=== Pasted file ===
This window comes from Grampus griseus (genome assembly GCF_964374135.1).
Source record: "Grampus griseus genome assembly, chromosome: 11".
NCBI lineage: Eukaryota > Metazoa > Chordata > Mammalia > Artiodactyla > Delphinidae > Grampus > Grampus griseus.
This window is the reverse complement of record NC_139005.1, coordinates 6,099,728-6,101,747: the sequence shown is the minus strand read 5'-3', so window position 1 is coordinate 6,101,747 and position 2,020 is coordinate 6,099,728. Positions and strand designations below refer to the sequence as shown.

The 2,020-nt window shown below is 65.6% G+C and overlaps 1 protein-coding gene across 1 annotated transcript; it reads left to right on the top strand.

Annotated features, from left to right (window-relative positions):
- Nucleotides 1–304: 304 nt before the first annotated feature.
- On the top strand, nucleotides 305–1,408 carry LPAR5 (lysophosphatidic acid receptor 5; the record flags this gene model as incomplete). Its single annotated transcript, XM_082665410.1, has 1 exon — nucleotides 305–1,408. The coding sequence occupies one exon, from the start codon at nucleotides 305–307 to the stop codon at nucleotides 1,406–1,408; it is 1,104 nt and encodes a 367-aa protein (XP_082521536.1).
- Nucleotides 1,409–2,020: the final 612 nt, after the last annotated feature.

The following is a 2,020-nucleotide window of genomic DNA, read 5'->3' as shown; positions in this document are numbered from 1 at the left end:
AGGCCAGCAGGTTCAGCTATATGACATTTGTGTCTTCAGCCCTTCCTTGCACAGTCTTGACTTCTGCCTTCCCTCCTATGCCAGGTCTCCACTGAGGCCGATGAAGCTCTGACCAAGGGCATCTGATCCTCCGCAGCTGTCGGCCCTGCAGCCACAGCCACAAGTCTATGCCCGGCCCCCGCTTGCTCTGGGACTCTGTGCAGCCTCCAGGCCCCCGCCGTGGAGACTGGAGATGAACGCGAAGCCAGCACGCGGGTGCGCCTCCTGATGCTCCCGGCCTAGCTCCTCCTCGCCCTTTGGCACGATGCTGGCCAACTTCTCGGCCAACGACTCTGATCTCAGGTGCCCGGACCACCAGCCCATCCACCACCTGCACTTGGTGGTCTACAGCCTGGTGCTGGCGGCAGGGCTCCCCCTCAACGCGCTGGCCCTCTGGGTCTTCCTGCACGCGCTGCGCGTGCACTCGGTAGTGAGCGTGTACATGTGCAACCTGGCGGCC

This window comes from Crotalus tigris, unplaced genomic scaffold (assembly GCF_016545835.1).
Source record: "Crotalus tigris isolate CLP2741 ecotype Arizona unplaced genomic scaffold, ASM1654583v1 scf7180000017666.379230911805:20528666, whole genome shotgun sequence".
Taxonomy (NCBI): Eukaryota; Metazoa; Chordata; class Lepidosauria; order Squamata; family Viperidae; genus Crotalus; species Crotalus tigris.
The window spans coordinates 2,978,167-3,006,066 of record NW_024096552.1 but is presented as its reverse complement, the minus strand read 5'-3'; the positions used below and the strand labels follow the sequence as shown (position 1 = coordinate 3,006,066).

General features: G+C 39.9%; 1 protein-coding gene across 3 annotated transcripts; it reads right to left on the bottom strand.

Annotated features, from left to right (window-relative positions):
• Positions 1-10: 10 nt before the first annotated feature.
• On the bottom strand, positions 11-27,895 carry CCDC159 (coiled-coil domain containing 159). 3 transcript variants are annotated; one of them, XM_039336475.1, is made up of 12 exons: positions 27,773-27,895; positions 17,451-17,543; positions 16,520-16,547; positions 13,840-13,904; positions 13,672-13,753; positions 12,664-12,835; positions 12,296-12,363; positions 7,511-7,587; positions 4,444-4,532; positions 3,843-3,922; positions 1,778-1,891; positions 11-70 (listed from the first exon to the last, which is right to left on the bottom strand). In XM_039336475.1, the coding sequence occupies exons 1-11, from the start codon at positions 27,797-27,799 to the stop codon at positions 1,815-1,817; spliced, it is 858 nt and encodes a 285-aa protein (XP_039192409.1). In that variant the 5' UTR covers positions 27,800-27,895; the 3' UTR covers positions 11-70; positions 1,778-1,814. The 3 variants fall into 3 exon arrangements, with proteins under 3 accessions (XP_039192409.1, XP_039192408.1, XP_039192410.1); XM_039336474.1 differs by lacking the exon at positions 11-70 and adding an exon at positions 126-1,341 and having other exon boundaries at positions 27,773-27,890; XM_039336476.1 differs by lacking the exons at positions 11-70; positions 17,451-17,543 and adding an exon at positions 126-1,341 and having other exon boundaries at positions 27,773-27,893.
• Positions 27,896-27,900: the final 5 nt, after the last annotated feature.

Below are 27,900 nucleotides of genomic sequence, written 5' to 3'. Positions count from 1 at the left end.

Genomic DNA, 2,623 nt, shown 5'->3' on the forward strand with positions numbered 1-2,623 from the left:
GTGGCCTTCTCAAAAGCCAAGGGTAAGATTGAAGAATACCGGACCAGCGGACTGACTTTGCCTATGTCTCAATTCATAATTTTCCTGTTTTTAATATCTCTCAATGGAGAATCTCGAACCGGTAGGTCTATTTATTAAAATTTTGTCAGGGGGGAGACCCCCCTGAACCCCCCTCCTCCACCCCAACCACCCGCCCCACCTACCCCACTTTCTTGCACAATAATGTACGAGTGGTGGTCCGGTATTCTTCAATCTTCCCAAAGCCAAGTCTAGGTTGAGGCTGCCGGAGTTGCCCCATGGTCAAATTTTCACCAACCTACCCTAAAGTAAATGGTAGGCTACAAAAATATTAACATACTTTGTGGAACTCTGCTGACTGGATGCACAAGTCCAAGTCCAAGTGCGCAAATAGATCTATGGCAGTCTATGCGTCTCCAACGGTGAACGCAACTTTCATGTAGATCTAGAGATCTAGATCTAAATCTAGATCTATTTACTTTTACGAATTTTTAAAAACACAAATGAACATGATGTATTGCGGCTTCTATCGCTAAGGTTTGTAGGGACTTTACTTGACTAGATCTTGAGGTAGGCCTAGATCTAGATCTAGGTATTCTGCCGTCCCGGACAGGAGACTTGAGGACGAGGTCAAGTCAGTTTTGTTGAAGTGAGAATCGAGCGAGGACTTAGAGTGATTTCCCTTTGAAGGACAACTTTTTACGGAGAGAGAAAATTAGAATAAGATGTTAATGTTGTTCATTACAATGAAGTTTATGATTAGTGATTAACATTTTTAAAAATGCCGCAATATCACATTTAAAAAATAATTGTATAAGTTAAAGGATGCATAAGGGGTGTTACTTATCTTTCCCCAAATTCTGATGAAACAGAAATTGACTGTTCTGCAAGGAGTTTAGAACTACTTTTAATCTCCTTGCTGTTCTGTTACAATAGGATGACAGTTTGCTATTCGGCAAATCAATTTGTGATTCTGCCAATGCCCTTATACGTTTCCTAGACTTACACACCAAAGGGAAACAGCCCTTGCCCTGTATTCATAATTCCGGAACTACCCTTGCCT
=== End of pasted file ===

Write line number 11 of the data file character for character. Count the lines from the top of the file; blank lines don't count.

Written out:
AGGCCAGCAGGTTCAGCTATATGACATTTGTGTCTTCAGCCCTTCCTTGCACAGTCTTGACTTCTGCCTTCCCTCCTATGCCAGGTCTCCACTGAGGCCGATGAAGCTCTGACCAAGGGCATCTGATCCTCCGCAGCTGTCGGCCCTGCAGCCACAGCCACAAGTCTATGCCCGGCCCCCGCTTGCTCTGGGACTCTGTGCAGCCTCCAGGCCCCCGCCGTGGAGACTGGAGATGAACGCGAAGCCAGCACGCGGGTGCGCCTCCTGATGCTCCCGGCCTAGCTCCTCCTCGCCCTTTGGCACGATGCTGGCCAACTTCTCGGCCAACGACTCTGATCTCAGGTGCCCGGACCACCAGCCCATCCACCACCTGCACTTGGTGGTCTACAGCCTGGTGCTGGCGGCAGGGCTCCCCCTCAACGCGCTGGCCCTCTGGGTCTTCCTGCACGCGCTGCGCGTGCACTCGGTAGTGAGCGTGTACATGTGCAACCTGGCGGCC